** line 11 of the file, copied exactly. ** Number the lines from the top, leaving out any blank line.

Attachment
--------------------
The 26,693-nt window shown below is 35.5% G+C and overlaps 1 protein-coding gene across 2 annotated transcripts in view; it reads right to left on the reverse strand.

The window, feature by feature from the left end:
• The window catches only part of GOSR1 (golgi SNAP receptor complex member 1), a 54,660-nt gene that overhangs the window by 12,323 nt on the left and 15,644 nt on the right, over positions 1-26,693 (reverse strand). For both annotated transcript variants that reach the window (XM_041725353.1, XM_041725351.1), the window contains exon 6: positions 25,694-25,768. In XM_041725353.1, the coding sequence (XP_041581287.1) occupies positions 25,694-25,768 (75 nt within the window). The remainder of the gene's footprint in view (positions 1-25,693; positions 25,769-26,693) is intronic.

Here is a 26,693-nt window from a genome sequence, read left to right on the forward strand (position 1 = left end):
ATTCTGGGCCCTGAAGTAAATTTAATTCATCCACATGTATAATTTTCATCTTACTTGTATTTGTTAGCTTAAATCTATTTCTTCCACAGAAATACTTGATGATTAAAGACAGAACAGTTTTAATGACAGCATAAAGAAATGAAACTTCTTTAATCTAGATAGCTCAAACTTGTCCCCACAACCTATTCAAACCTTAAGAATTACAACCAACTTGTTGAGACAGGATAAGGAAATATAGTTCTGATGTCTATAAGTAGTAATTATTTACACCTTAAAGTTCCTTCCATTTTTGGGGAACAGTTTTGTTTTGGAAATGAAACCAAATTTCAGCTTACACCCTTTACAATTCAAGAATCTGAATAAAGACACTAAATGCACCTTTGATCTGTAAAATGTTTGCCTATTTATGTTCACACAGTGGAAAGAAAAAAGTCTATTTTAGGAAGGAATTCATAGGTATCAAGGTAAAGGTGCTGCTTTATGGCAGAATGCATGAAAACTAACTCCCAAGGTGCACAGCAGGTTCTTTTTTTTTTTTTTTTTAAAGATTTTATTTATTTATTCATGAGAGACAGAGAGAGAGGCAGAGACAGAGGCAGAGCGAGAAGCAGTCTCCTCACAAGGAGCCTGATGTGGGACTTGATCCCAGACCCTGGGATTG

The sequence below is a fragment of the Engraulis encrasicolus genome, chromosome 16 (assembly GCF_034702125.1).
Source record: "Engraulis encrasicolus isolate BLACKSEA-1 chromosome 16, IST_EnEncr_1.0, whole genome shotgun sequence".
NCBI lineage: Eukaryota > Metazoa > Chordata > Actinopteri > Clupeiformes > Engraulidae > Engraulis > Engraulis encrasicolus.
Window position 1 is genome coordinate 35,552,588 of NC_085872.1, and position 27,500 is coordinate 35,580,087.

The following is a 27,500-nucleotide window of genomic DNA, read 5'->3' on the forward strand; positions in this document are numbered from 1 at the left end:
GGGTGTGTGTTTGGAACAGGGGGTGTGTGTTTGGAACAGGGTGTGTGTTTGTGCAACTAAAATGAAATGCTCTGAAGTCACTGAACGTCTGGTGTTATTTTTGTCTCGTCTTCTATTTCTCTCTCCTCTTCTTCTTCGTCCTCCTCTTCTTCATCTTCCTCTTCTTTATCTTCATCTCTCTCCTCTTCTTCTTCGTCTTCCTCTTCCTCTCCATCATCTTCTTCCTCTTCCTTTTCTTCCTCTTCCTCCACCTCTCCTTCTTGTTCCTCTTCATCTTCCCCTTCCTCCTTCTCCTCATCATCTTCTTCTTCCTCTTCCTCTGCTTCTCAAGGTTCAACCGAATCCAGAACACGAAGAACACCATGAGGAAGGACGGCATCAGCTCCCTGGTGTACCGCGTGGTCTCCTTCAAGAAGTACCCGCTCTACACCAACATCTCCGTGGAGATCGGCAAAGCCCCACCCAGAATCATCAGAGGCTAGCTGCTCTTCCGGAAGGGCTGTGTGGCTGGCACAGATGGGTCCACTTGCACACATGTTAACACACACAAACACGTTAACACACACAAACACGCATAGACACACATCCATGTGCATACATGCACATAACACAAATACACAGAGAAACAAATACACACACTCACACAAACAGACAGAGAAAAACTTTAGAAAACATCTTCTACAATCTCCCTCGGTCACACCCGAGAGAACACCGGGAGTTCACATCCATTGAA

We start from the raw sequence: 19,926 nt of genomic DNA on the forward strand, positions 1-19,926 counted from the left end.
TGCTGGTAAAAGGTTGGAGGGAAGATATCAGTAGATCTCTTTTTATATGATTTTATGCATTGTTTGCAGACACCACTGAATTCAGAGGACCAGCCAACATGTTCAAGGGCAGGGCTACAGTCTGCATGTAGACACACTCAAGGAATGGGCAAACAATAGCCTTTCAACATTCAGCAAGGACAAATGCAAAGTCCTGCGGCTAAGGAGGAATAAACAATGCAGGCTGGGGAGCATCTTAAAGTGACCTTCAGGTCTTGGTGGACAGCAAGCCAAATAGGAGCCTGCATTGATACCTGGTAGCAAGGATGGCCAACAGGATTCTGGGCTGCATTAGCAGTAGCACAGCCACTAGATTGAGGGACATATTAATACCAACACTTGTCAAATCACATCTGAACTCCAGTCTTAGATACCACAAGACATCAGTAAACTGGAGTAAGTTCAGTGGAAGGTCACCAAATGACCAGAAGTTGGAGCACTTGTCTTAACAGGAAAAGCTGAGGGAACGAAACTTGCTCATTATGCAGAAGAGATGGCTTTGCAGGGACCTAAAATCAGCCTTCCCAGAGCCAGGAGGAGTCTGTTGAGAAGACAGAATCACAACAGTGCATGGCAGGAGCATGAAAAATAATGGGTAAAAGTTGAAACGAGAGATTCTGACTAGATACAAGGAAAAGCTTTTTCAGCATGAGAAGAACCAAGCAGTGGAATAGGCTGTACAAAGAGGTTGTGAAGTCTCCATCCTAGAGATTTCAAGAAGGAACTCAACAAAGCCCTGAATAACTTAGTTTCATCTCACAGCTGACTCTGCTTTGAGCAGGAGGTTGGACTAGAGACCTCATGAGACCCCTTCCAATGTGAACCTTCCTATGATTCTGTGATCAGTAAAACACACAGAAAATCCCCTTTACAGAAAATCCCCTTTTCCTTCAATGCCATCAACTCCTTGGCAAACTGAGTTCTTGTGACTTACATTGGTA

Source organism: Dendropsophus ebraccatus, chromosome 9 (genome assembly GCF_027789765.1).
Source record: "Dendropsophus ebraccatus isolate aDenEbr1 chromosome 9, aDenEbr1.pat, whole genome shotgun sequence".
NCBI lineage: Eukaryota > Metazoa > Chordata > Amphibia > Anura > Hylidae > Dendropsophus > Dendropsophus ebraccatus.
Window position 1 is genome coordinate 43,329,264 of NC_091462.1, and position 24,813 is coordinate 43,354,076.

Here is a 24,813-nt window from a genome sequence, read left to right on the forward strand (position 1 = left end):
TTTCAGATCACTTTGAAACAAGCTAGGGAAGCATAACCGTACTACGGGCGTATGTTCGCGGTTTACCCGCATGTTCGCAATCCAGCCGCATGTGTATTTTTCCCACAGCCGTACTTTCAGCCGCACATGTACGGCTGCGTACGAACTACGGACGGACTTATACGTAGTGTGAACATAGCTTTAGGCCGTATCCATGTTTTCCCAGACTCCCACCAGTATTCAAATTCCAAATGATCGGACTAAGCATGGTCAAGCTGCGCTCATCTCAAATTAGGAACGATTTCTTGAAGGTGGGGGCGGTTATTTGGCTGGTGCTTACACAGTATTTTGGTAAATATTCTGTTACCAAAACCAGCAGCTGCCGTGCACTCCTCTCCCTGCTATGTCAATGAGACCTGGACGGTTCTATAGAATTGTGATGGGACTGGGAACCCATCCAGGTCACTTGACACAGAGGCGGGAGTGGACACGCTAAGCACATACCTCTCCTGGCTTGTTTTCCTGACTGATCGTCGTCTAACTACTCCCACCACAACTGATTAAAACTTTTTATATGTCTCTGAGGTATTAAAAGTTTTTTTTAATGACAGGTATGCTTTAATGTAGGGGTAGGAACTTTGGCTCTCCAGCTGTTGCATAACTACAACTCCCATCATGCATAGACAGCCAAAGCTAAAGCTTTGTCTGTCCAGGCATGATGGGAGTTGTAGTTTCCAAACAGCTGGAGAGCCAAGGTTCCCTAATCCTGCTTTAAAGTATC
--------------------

GGGTGTGTGTTTGGAACAGGGGGTGTGTGTTTGGAACAGGGTGTGTGTTTGTGCAACTAAAATGAAATGCTCTGAAGTCACTGAACGTCTGGTGTTATTTTTGTCTCGTCTTCTATTTCTCTCTCCTCTTCTTCTTCGTCCTCCTCTTCTTCATCTTCCTCTTCTTTATCTTCATCTCTCTCCTCTTCTTCTTCGTCTTCCTCTTCCTCTCCATCATCTTCTTCCTCTTCCTTTTCTTCCTCTTCCTCCACCTCTCCTTCTTGTTCCTCTTCATCTTCCCCTTCCTCCTTCTCCTCATCATCTTCTTCTTCCTCTTCCTCTGCTTCTCAAGGTTCAACCGAATCCAGAACACGAAGAACACCATGAGGAAGGACGGCATCAGCTCCCTGGTGTACCGCGTGGTCTCCTTCAAGAAGTACCCGCTCTACACCAACATCTCCGTGGAGATCGGCAAAGCCCCACCCAGAATCATCAGAGGCTAGCTGCTCTTCCGGAAGGGCTGTGTGGCTGGCACAGATGGGTCCACTTGCACACATGTTAACACACACAAACACGTTAACACACACAAACACGCATAGACACACATCCATGTGCATACATGCACATAACACAAATACACAGAGAAACAAATACACACACTCACACAAACAGACAGAGAAAAACTTTAGAAAACATCTTCTACAATCTCCCTCGGTCACACCCGAGAGAACACCGGGAGTTCACATCCATTGAA